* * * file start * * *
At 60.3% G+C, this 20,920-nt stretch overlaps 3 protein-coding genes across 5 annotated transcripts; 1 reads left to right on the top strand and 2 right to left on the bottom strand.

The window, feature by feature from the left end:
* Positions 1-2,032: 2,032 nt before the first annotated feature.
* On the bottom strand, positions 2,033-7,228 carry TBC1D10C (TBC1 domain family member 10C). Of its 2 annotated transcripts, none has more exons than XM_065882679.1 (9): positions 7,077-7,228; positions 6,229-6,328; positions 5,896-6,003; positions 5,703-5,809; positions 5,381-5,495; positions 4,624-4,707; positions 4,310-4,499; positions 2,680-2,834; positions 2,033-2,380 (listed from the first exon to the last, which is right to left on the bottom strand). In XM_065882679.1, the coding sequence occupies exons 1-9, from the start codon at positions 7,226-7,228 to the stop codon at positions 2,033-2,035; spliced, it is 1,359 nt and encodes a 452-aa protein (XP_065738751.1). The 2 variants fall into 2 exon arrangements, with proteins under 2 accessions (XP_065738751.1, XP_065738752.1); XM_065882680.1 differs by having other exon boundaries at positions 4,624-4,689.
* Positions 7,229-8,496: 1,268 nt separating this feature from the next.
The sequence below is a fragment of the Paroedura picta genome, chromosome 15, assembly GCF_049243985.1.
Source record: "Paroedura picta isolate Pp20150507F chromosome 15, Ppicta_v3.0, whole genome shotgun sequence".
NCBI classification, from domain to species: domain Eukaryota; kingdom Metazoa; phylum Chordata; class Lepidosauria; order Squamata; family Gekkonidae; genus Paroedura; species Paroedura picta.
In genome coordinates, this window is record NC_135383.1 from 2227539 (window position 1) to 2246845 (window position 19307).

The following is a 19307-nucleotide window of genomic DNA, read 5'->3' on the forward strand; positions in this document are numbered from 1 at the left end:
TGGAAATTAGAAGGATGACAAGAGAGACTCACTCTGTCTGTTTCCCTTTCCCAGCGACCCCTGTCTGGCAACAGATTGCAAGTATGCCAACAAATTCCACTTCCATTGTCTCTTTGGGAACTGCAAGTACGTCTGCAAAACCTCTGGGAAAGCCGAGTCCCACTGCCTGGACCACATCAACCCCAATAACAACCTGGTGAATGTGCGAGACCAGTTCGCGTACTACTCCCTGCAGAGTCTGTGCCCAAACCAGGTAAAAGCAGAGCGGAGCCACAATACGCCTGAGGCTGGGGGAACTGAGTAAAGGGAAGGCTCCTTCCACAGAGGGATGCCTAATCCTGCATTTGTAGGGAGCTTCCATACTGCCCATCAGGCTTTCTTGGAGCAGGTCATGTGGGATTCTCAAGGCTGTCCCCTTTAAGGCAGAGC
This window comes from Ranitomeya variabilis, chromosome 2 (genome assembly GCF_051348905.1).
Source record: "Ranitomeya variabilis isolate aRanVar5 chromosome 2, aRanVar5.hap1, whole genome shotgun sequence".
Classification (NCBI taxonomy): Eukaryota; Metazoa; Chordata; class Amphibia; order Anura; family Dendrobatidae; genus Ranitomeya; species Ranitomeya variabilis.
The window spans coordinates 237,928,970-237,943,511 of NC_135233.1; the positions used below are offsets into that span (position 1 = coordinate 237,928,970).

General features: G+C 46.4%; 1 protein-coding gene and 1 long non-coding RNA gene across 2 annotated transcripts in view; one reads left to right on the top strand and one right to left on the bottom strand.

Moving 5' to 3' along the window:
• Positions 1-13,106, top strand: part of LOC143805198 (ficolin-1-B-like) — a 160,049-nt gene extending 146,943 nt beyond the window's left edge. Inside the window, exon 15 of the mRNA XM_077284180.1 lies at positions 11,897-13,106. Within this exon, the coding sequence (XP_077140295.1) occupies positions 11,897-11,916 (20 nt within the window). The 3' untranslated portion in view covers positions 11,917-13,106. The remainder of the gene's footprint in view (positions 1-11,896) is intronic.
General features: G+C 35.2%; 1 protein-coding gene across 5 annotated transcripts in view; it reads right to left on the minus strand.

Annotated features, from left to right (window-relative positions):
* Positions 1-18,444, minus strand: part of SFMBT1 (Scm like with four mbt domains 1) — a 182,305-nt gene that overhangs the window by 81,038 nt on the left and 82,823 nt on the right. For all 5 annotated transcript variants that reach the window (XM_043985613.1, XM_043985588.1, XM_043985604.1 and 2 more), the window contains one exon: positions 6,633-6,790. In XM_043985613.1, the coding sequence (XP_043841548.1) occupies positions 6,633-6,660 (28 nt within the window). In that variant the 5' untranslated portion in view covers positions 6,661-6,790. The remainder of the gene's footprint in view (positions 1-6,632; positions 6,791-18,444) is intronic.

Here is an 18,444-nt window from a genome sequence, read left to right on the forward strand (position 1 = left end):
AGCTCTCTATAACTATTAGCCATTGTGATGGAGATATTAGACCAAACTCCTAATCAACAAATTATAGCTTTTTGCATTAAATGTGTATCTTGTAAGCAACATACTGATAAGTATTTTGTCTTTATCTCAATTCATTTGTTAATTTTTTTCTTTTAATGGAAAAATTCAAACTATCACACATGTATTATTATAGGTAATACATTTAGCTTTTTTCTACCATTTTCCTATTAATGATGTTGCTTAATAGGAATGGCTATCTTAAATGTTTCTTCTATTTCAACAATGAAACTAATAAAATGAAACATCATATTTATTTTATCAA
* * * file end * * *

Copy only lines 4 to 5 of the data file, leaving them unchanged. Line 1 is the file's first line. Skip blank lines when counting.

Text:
* On the bottom strand, positions 2,033-7,228 carry TBC1D10C (TBC1 domain family member 10C). Of its 2 annotated transcripts, none has more exons than XM_065882679.1 (9): positions 7,077-7,228; positions 6,229-6,328; positions 5,896-6,003; positions 5,703-5,809; positions 5,381-5,495; positions 4,624-4,707; positions 4,310-4,499; positions 2,680-2,834; positions 2,033-2,380 (listed from the first exon to the last, which is right to left on the bottom strand). In XM_065882679.1, the coding sequence occupies exons 1-9, from the start codon at positions 7,226-7,228 to the stop codon at positions 2,033-2,035; spliced, it is 1,359 nt and encodes a 452-aa protein (XP_065738751.1). The 2 variants fall into 2 exon arrangements, with proteins under 2 accessions (XP_065738751.1, XP_065738752.1); XM_065882680.1 differs by having other exon boundaries at positions 4,624-4,689.
* Positions 7,229-8,496: 1,268 nt separating this feature from the next.